Even with that quick shift in momentum, the Rams had plenty of opportunities to get back in the game. But two plays into their next possession, Jackson ran into the back of receiver Torry Holt and lost the ball again. This time, cornerback Chris Gamble recovered at the Rams’ 26.

    The defense was able to bail the Rams out of the situation with another fumble recovery of their own, but it wasn’t enough to spark the offense.

    After a quick start, Jackson found himself struggling....
    -09-09-2007, 05:59 PM
  • RamWraith
    Rams wanted to run more
    by RamWraith
    By Jim Thomas
    ST. LOUIS POST-DISPATCH
    11/21/2006



    If Scott Linehan said it once, he said it a dozen times after being hired as head coach of the Rams: he was going to run the football, and strike a balance between the run and the pass.

    Linehan stressed it in practice from the first minicamp. He stressed it in training camp, and he emphasized it with his play calling during the exhibition season. All of which makes what happened Sunday in Charlotte, N.C., all the more mystifying.

    The Rams ran the ball only eight times in a 15-0 loss to the Carolina Panthers. And that matches the low total for rushing attempts in the Rams' 12 seasons in St. Louis. In 2003, en route to a 30-10 loss at San Francisco, Mike Martz's Rams squad had only eight carries.

    But that was with Arlen Harris at running back; Marshall Faulk was out with an injury, and Steven Jackson was nearly six months away from being drafted. In that contest, the Rams trailed 14-3 midway in the first quarter, and 24-3 by late in the second quarter.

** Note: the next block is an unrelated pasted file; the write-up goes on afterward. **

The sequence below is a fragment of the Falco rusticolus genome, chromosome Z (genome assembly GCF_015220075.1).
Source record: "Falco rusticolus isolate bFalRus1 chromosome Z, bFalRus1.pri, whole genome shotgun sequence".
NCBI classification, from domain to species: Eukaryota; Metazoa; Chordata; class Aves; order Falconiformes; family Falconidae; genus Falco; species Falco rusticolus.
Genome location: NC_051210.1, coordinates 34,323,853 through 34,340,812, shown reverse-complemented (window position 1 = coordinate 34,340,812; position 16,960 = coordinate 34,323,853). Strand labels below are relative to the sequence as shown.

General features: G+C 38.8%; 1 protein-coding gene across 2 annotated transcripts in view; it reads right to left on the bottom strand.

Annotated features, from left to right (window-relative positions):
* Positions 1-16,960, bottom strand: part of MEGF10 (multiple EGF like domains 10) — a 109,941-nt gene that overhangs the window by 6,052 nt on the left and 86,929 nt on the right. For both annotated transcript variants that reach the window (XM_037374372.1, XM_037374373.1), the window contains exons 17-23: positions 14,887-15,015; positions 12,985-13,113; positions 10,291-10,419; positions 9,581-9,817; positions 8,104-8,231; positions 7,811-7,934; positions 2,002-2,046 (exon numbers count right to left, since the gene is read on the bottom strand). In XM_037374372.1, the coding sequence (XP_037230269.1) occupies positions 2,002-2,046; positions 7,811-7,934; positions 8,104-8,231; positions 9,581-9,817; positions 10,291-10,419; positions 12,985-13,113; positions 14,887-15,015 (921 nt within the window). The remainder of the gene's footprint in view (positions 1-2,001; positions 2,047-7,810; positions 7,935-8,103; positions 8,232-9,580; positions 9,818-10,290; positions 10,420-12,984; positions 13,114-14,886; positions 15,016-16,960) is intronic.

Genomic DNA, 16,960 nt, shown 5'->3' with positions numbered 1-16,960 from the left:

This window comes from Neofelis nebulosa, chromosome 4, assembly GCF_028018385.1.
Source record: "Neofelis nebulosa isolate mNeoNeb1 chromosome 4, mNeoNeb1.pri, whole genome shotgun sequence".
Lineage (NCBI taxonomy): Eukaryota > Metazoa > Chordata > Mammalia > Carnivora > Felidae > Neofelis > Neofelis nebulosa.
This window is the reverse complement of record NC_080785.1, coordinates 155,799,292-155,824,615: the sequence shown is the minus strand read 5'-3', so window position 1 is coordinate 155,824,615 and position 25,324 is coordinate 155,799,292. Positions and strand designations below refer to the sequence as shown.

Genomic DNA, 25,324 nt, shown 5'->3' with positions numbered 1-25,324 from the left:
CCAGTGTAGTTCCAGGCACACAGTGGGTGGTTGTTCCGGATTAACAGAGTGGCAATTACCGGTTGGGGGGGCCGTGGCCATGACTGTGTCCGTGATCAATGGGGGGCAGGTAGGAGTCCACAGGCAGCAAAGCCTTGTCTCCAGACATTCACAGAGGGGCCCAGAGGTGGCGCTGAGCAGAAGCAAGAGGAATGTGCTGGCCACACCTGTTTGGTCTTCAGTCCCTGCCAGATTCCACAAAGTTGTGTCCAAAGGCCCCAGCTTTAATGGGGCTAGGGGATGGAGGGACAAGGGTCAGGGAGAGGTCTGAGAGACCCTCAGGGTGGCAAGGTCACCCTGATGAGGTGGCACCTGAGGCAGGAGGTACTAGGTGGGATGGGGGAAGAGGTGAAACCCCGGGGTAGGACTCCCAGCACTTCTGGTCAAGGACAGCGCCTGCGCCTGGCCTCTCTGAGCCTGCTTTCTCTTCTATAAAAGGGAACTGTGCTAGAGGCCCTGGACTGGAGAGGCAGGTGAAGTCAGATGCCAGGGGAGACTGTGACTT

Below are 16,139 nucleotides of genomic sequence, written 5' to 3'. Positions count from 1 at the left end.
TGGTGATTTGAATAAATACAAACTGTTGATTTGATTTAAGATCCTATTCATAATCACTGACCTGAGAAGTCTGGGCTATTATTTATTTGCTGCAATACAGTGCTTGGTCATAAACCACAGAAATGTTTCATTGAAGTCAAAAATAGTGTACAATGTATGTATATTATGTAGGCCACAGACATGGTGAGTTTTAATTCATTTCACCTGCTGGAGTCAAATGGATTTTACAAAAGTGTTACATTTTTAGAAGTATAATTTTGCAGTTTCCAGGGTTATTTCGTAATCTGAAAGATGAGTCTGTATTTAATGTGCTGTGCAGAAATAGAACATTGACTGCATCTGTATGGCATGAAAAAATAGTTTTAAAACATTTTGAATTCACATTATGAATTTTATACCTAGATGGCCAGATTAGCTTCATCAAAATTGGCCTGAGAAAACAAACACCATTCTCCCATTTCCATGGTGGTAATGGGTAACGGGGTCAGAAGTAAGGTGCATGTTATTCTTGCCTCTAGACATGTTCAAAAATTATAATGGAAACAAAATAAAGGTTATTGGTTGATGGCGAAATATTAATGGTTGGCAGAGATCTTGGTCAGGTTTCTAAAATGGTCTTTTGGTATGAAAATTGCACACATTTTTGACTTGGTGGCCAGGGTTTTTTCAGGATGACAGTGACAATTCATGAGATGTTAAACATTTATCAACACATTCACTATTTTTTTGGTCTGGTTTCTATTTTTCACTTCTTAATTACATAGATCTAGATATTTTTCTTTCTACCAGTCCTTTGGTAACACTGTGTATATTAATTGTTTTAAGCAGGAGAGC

That wasn't the case Sunday at Bank of America Stadium. The game was scoreless until late in the second quarter, and remained no worse than a two-score contest throughout. So where did the running game go?

    "I intended to run the ball more," a tense Linehan said Monday. "We came out of some runs. ... I think I counted six that were called that were (passes) because of the look."

    Quarterback Marc Bulger has the option to check out of runs on some plays depending on the "look" — or the alignment — of the opposing defense. By Linehan's count, Bulger checked out of called run plays a half dozen times because of Carolina's defensive alignment.

    The Panthers were stacking the box — the area from tackle to tackle on the offensive line — with extra defenders. In effect, the Panthers were daring the Rams to throw by having eight men jammed into the box to stop Jackson and the running game. The Rams took the dare, but couldn't generate much of anything with their vaunted passing game.

    "Looking back at this thing, we may have abandoned the run too quickly in that game yesterday," offensive coordinator Greg Olson said Monday. "We kind of felt like we would throw our way out of it. ... Eventually the passing game's going to click against all the 'bad-box' looks and the pressure, and we're going get an explosive play."

    In theory, that would eventually force the Panthers to devote more defenders to coverage, thereby opening up the running game. It never happened. Bulger completed only 19 of 34 passes, and none of those 19 completions went for more than 18 yards.



    It was the first time since Game 14 of the 2005 season that the Rams didn't have at least one completion go for at least 20 yards. Bulger...
    -11-21-2006, 06:15 AM